COLDSKY.CN – The knowledge arm of Chinese video streaming company iQiyi.com, China’s answer to Netflix, plans to focus on the merchandise of copyrighted content, interactive video, and encyclopaedia next year.
More and more Chinese companies are competing in paid subscription content, trading knowledge for cash amid the high Internet penetration, faster access speed and lower cost in the world’s second largest economy.
Ge Chengzhi, director of the Research Institute at iQiyi.com, said the number of users who paid to acquire knowledge online grew 30 percent year on year in last month and video, especially short video, has become the increasingly popular medium to get knowledge.
Liu Wenfeng, Chief Technology Officer and President of Infrastructure and Intelligent Content Distribution Business Group at iQiyi.com, also said, upon the arrival of 5G and artificial intelligence, the company will give priority to short videos and spread knowledge by combining technology and entertainment ways to reach the broad user base.
iQiyi.com vice president Wang Xuepu also said the knowledge arm will make its products ‘high-quality, trendy, and tailored.’ The platform reported 100 million paid subscribers in June.
iQiyi.com has adapted its popular drama series The Golden Eyes to an online course about cultural relics in Qing Dynasty by partnering with Xie Tianjing, who has built a reputation for collection, restoration and interpretation of relics as well as exhibition planning. The 12-episode course, given in a light-hearted way, costs 69.9 yuan.
Such manoeuvre, often called IP licensing in China, has been picked up by a string of companies including Tencent and NetEase.
In another development, Baidu is also banking on online paid knowledge services and speeding up its layout in the video content sector, as reported by China Daily.http://global.chinadaily.com.cn/a/201912/17/WS5df84ab2a310cf3e3557eaa5.html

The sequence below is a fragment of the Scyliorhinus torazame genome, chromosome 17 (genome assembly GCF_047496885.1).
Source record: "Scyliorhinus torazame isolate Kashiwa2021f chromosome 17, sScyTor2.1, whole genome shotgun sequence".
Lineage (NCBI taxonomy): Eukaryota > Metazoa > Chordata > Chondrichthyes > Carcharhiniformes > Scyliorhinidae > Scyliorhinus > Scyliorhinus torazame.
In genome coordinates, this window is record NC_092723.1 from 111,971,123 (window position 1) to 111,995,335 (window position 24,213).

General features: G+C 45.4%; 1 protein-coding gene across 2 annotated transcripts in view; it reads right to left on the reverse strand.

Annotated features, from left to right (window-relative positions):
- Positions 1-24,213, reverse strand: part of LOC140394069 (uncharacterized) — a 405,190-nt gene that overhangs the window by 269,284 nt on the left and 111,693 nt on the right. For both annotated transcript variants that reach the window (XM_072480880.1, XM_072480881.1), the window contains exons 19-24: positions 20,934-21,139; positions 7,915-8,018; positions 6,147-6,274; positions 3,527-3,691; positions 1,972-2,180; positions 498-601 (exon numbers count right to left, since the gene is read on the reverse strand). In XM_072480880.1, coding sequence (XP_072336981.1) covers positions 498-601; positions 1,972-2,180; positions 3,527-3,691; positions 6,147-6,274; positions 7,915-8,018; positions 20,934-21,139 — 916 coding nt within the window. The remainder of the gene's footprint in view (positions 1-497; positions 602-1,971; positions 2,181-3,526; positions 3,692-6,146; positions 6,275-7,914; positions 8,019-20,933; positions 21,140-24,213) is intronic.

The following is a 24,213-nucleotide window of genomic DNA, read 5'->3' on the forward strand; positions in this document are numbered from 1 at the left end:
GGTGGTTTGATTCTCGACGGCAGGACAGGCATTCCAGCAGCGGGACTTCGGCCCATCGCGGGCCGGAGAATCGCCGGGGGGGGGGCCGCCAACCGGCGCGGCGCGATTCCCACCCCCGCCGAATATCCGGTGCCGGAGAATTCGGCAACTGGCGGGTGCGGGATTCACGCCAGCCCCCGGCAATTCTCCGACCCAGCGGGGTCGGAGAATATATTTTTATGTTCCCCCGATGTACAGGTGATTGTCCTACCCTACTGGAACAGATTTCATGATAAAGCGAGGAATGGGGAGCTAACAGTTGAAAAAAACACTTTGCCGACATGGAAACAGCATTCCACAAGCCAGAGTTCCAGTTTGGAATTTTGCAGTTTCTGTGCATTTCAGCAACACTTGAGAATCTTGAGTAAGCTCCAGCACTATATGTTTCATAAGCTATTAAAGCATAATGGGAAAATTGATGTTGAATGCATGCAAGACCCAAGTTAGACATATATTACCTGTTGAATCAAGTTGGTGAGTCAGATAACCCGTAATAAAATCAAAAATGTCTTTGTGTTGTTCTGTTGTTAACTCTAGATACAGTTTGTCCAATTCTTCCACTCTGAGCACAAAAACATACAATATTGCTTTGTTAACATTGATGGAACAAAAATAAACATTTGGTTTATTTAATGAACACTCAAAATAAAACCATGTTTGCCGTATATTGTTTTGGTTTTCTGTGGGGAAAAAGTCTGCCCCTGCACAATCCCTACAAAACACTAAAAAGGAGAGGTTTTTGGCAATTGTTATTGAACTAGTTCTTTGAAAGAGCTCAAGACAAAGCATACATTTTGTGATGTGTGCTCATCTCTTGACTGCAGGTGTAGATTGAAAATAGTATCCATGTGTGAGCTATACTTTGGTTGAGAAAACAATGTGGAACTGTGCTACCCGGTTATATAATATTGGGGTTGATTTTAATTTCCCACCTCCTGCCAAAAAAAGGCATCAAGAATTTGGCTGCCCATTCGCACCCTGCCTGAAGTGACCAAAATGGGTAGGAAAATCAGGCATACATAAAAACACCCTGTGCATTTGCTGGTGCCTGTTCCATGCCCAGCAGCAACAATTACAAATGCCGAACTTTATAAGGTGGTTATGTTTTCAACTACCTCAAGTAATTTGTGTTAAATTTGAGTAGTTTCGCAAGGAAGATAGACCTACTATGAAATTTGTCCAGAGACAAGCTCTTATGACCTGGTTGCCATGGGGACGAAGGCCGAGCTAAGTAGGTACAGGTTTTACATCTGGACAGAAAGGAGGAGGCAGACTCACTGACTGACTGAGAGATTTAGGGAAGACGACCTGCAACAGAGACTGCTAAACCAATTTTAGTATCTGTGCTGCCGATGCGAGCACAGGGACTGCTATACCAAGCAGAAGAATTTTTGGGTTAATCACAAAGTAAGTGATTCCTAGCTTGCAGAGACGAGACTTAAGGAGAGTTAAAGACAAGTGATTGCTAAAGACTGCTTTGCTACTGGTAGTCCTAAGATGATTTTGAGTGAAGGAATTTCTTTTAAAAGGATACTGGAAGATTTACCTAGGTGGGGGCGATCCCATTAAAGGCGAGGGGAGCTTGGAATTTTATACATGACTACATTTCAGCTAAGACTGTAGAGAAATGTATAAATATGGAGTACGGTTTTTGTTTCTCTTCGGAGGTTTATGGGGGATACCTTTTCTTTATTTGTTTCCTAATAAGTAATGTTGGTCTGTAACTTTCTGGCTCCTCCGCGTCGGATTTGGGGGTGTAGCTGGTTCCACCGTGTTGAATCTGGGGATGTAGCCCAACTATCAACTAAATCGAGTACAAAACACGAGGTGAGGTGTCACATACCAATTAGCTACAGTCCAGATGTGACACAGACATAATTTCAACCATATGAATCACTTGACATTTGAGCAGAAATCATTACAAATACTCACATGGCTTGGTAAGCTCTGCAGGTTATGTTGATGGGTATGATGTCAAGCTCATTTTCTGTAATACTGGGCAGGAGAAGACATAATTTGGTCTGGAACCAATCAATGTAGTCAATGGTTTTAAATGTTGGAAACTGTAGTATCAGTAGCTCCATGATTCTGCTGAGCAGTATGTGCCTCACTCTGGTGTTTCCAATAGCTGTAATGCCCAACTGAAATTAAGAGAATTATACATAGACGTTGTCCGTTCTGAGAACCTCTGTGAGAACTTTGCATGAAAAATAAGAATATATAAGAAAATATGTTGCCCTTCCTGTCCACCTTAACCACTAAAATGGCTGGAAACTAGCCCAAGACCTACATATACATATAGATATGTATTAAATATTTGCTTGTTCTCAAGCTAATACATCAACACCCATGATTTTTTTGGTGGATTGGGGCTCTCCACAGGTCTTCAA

A search of zhi shi fu fei (paid knowledge service) on itjuzi.com will find 2,274 companies, which attempt to make money from digital content on WeChat or apps. Jianzhikeji.com, established in August 2018 by Xie Guanpeng provides paid knowledge service to what it calls ”women in ordinary families and age 25-45,” trying to help address relationship, living, parenting and marital problems.
According to iResearch, China‘s online paid knowledge market size was about 4.91 billion yuan in 2017, which was almost three times larger than that of the previous year. With the gradual increase of market education level and the increasing number of people who are willing to pay for high-quality knowledge services, online paid knowledge market size will maintain a relatively high growth in the next three years, and it is expected to reach RMB 23.5 billion by 2020. (http://www.iresearchchina.com/content/details8_42838.html)
A friend of mine has recently commented to me
“You will never get what you expect by paying to such services. Luo Zhenyu, founder of Luogic Show, said he helps people to save time and get more knowledge. Fan Deng, the founder of a popular book club company, reads books for you. But the knowledge you hope to get can only be acquired in traditional, old ways.”
Written by ukingsun(WeChat)/firstname.lastname@example.org